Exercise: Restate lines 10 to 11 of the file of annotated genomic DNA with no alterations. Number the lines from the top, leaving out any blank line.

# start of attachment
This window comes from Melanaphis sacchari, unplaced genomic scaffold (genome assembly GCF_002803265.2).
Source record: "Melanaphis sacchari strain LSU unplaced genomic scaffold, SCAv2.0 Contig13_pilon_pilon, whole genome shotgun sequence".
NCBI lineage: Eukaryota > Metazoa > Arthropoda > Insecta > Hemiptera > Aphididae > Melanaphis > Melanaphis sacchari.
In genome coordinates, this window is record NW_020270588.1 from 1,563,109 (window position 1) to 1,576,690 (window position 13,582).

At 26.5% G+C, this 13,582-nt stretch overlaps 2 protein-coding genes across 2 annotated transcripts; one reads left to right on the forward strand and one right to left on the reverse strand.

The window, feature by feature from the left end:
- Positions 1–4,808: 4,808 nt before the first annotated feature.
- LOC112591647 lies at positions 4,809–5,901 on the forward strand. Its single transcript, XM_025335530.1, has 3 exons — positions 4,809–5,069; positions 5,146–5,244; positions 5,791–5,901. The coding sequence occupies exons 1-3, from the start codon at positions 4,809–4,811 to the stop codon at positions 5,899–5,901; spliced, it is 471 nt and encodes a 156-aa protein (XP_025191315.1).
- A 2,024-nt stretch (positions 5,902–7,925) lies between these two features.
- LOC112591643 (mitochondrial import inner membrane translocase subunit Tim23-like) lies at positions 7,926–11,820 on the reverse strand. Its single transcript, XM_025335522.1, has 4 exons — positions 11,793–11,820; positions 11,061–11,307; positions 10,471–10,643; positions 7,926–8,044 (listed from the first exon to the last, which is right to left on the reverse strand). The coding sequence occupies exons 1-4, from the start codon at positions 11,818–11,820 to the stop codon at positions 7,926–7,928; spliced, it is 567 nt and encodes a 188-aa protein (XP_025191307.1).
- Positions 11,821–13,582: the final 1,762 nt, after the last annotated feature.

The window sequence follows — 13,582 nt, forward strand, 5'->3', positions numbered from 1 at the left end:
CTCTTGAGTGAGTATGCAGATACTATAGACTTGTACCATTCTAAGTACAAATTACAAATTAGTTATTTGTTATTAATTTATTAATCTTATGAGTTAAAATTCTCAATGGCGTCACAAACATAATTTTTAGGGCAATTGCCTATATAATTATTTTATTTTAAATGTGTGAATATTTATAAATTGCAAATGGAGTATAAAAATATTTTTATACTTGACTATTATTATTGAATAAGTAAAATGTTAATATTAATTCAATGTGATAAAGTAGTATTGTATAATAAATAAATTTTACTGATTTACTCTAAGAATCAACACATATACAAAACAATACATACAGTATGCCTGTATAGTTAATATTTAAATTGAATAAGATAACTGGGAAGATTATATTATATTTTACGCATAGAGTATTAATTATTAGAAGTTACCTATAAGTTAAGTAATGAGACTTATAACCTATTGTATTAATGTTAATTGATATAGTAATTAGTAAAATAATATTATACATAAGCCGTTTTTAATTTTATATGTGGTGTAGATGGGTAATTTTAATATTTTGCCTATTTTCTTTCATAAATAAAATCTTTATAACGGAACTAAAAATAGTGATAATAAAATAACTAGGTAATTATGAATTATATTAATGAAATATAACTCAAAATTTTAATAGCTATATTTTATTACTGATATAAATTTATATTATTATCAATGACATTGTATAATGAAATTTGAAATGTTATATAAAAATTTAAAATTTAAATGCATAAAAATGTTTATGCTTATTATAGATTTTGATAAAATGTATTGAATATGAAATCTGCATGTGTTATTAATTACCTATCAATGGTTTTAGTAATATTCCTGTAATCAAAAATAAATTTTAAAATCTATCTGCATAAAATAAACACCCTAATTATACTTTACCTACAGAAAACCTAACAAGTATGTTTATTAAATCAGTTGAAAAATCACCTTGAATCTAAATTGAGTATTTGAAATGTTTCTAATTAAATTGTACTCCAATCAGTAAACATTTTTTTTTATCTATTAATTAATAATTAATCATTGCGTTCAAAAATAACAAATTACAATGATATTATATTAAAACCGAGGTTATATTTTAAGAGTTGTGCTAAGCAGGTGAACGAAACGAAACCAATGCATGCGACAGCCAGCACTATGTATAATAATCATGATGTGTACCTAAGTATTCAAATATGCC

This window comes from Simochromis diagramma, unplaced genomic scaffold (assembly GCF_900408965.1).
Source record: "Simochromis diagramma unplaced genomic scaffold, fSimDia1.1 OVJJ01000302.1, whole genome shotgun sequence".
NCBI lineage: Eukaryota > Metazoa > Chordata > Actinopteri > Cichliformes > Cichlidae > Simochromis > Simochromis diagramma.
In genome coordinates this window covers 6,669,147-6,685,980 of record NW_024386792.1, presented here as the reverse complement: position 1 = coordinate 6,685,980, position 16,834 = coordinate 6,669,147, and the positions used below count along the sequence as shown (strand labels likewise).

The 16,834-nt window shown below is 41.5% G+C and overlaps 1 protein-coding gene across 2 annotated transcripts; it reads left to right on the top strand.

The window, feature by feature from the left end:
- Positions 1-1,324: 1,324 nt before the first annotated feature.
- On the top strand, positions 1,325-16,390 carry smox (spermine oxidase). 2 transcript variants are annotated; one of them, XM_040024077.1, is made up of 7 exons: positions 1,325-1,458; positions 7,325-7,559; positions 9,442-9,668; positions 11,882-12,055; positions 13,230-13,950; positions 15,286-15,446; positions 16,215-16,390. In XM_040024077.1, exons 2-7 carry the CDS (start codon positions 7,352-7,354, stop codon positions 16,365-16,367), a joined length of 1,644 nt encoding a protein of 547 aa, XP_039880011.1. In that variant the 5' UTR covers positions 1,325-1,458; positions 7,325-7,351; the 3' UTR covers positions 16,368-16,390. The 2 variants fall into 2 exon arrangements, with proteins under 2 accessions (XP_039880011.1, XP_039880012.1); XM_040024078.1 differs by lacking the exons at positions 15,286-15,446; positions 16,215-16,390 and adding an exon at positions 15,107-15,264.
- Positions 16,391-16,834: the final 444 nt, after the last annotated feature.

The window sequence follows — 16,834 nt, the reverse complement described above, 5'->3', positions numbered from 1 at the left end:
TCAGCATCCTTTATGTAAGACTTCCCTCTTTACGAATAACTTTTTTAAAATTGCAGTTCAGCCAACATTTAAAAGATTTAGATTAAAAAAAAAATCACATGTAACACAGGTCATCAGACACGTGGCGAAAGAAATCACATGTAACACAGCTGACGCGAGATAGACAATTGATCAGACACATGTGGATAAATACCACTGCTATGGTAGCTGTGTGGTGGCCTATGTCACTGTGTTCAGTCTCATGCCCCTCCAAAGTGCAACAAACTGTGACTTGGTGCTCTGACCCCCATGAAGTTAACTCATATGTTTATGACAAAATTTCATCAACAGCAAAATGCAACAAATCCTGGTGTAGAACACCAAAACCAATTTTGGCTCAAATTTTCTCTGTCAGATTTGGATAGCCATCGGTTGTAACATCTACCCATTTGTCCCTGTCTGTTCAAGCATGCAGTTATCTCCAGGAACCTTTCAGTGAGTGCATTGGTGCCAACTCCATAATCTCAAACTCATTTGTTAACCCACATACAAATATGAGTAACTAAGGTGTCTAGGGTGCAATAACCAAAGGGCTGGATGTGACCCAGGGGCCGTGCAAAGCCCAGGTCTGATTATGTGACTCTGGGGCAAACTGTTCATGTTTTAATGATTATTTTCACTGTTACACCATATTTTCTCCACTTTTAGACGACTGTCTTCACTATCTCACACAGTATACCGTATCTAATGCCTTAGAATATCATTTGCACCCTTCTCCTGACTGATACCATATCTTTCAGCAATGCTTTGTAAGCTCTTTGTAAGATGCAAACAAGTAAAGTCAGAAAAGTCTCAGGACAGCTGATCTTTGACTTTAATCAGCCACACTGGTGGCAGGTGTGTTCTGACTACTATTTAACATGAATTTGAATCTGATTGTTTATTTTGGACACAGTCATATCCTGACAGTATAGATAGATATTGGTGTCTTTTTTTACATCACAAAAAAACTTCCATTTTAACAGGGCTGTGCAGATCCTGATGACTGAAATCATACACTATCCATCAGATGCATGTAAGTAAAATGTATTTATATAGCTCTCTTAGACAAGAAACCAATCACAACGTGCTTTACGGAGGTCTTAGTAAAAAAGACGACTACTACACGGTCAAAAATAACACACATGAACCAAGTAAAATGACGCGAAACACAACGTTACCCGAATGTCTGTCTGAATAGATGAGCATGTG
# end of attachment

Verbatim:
- LOC112591643 (mitochondrial import inner membrane translocase subunit Tim23-like) lies at positions 7,926–11,820 on the reverse strand. Its single transcript, XM_025335522.1, has 4 exons — positions 11,793–11,820; positions 11,061–11,307; positions 10,471–10,643; positions 7,926–8,044 (listed from the first exon to the last, which is right to left on the reverse strand). The coding sequence occupies exons 1-4, from the start codon at positions 11,818–11,820 to the stop codon at positions 7,926–7,928; spliced, it is 567 nt and encodes a 188-aa protein (XP_025191307.1).
- Positions 11,821–13,582: the final 1,762 nt, after the last annotated feature.